A painter was seen ‘smirking and laughing’ after beating a man to death in a ‘sustained and vicious attack’ in broad daylight in a Sheffield park, a court heard.
Nawzad Kamal, aged 39, killed his former friend Bahman Amin, 33, first stabbing him in the arm and chest, then battering him about the head and body with a baseball bat.
A jury at Sheffield Crown Court heard the fatal assault, on June 17 in Pitsmoor, happened after the men - both Iraqi Kurds - fell out over a woman and Mr Amin insulted Kamal’s mother.
The horrifying attack was partially captured on camera by an eyewitness.
Simon Waley QC, prosecuting, told Sheffield Crown Court, said: “The beating went on for some time and involved multiple heavy blows, many of which were to the head.
“Bahman Amin was unable to put up any resistance. For the majority he was lying face-up on the ground.
“A number of witnesses saw this attack taking place, but none felt able to stop what was happening.
“One, who telephoned the police, managed to record a part of the attack on his digital camera.
“In the footage that has been recovered, the defendant can be seen to deliver 28 blows with the baseball bat - 11 were to the area of the head.”
Mr Waley said one witness, Gaynor Topham, begged Kamal to stop - but he started walking towards her with a ‘grin on his face’ and she fled.
She said at some points Kamal stopped and paced around Mr Amin’s body, shouting at him.
Mr Waley said: “In her view it was not frenzied. It was a constant, sustained attack, one he stopped and walked away from, looking around Montfort Drive almost appearing to enjoy the fact people were watching him.”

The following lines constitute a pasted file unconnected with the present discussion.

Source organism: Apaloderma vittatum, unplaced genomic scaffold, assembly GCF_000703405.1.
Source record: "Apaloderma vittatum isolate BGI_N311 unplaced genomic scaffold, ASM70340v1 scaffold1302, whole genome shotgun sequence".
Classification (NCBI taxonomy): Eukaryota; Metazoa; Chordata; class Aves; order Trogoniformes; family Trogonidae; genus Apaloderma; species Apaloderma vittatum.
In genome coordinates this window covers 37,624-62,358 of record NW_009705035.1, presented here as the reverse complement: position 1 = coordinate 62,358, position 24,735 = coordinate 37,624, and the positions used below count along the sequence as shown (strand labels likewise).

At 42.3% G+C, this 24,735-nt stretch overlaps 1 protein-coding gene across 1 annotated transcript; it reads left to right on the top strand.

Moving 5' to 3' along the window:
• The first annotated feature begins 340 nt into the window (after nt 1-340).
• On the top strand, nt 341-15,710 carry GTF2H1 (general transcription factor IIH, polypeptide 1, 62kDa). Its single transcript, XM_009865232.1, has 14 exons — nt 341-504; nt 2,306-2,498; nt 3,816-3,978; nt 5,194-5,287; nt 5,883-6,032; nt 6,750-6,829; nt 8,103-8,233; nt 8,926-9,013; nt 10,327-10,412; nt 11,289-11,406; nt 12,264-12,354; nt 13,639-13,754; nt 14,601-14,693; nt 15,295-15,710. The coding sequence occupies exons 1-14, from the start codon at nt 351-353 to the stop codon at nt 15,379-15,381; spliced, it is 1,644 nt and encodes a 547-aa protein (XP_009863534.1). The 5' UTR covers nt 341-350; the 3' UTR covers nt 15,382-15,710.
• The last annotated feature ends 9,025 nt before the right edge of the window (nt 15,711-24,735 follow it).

When he finished he calmly walked back to his flat on Montfort Drive opposite the crime scene, dropping the bloodstained baseball bat in a bin, Mr Waley said.
Jurors heard witness Ben Gillott told police Kamal paced around Mr Amin’s prone body ‘smirking or laughing’.
The court heard the men had been friends, but fell out after Mr Amin propositioned Kamal’s ex girlfriend on Facebook.
Mr Waley said in September 2012, Kamal then started a relationship with Mr Amin’s former partner Gemma Bush with whom he had a son.
He said Mr Amin became aware of the relationship, causing further bad blood between them.
On the day of the killing the pair had rowed on the telephone and arranged to meet up.
Mr Waley told jurors Kamal’s defence team would be likely to argue self defence or a momentary loss of control. Kamal denies murder.
“This was a deliberate and vicious attack, born out of anger,” he said.
“Once he was satisfied Mr Amin was dead, he calmly left the scene and waited for the police to arrive.
“The only proper verdict, the prosecution say, is one of guilty to murder.”
The trial continues.